6. For what it's worth, the laminated Japanese knifes (different source) I have are some of my favorites. The larger and medium widths I use perform wonderfully and have proven plenty durable. If I have trouble with any of them it's the smallest width bridge knife I use. I have had minor delamination occur at the point of these smallest ones, but I grind a rather long bevel on them (so I'm aware I'm stressing the steel... leaving the point a little too flexible... but I do it anyway). I've not noted any problems I can blame on the Tormek... and I've been using these blades along side western ones for at least 25 years. I prefer ceramic stones to hone them.
  7. Best to measure yourself when you have the bow in hand.
  8. Yeah... humor is sometimes difficult to discern on forum posts. No worries. It allowed me the chance to enter the debate.
  9. just memory.... maybe the name helps? Yeah... not much drama... but I think I've had enough of that!
  10. Didn't show up in my feed... and can't seem to find it.
  11. I'm personally careful making general or black & white judgements of those who stamp their bridges. I do stamp them. Yes, I'm proud of my work as I put quite a bit of effort into the bridges I cut... even well before carving them (I have blanks made for me from wood I select). Sure there is some ego involved... in the same way that a a maker is prompted to label their instruments. It's also good marketing, leads to connections, leads to discussions with other luthiers (which may well be supportive or might even be critical). If I see a colleague's bridge on a fiddle when it comes in, I will occasionally call them to discuss work they accomplished on it, or in an effort to help give the player what they were pleased with in the past. As the bridge is not a permanent installation on any instrument, stamping it is not as intrusive or invasive as signing or otherwise interiors when restorations are performed. Not a fan of that, though marking and dating alterations or the replacement of a part is occasionally anaccepted practice in some non-instrument conservation fields. I'd say it's probably been longer than that, unless you stamped them for a short period 20 years ago. It's not a stretch to assume the maker on the label installed the bridge on their own instrument, and I recognize your work. Just saw a 1990 'cello with your bridge on it. I assume it's the one you first cut for it and it's doing fine. I believe that was me you contacted? I very much enjoyed that, and was happy to know the fiddle has an appreciative home. Thank you.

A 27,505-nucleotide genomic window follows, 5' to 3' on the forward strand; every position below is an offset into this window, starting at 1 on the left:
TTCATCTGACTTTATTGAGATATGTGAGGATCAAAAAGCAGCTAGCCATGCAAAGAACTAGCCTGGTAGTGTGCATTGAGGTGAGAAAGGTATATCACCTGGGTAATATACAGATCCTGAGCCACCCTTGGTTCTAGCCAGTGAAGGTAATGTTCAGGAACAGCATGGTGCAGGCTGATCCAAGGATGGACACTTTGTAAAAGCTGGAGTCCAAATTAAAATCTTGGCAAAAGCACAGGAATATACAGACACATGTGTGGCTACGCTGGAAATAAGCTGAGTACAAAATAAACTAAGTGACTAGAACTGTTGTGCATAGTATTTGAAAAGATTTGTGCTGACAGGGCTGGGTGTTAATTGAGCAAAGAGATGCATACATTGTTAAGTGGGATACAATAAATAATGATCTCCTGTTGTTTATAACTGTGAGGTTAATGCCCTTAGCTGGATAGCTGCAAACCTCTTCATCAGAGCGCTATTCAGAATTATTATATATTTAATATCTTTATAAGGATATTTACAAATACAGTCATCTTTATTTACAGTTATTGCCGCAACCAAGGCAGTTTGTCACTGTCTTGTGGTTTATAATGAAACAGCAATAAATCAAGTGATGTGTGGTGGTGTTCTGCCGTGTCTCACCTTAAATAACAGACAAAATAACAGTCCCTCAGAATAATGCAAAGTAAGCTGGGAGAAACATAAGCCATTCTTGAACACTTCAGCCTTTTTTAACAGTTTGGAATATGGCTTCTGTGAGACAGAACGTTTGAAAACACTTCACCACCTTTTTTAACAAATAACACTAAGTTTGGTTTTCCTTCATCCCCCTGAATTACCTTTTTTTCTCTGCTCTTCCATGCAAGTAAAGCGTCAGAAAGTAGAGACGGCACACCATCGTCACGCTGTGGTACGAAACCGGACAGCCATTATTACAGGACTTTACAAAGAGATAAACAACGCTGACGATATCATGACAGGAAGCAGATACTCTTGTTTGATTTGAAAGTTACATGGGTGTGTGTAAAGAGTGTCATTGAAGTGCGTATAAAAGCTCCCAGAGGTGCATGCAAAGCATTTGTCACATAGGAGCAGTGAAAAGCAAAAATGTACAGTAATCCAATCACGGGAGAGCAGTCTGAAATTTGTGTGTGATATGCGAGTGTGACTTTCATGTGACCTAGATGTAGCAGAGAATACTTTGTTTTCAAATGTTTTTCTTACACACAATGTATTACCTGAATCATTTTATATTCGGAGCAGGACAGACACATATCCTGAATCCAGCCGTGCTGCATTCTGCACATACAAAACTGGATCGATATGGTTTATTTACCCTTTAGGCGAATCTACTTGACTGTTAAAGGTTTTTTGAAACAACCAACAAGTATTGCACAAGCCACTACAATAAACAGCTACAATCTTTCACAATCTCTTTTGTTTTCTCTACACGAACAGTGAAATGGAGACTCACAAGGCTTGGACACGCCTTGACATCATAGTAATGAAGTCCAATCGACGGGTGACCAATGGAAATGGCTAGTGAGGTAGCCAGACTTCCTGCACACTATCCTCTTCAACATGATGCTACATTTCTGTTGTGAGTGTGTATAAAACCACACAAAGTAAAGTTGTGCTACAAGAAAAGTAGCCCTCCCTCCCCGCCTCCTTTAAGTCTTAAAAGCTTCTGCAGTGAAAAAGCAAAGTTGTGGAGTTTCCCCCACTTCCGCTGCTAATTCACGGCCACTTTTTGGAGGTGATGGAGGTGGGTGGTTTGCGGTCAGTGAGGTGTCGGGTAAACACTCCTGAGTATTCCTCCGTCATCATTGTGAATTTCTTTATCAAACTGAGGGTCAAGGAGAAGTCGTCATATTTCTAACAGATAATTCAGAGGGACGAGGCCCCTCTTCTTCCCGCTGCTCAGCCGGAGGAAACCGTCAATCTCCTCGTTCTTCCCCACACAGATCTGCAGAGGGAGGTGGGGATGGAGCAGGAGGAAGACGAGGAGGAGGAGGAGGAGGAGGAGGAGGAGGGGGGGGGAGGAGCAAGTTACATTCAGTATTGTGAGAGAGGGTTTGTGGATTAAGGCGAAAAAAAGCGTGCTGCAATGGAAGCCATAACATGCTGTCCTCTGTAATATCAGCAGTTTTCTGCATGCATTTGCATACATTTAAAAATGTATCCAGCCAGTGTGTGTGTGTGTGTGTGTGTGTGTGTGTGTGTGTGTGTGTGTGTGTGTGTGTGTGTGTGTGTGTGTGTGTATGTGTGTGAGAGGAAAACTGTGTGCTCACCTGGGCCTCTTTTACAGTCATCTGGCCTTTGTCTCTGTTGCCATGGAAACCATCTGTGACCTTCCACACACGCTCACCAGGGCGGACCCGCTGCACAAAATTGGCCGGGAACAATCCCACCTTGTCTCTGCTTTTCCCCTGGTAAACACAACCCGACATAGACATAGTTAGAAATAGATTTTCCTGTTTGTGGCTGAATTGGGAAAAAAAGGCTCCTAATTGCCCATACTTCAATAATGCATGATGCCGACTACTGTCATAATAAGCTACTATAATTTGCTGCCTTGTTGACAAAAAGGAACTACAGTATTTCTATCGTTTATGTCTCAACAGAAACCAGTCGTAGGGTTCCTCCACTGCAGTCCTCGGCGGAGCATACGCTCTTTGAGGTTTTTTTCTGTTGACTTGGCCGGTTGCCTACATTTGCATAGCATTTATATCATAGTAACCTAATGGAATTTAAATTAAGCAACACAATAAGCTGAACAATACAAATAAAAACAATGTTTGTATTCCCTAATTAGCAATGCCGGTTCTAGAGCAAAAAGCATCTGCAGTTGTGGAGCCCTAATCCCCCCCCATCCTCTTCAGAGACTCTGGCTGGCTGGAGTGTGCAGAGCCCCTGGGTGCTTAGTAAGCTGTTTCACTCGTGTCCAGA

12. I also use a drying oil, for what it's worth. After sanding.
  13. I'm impressed by the participation on this thread especially considering this IS a discussion board, but it feels like we're going in smaller and smaller circles... Felt it best to lock it down. Best to all.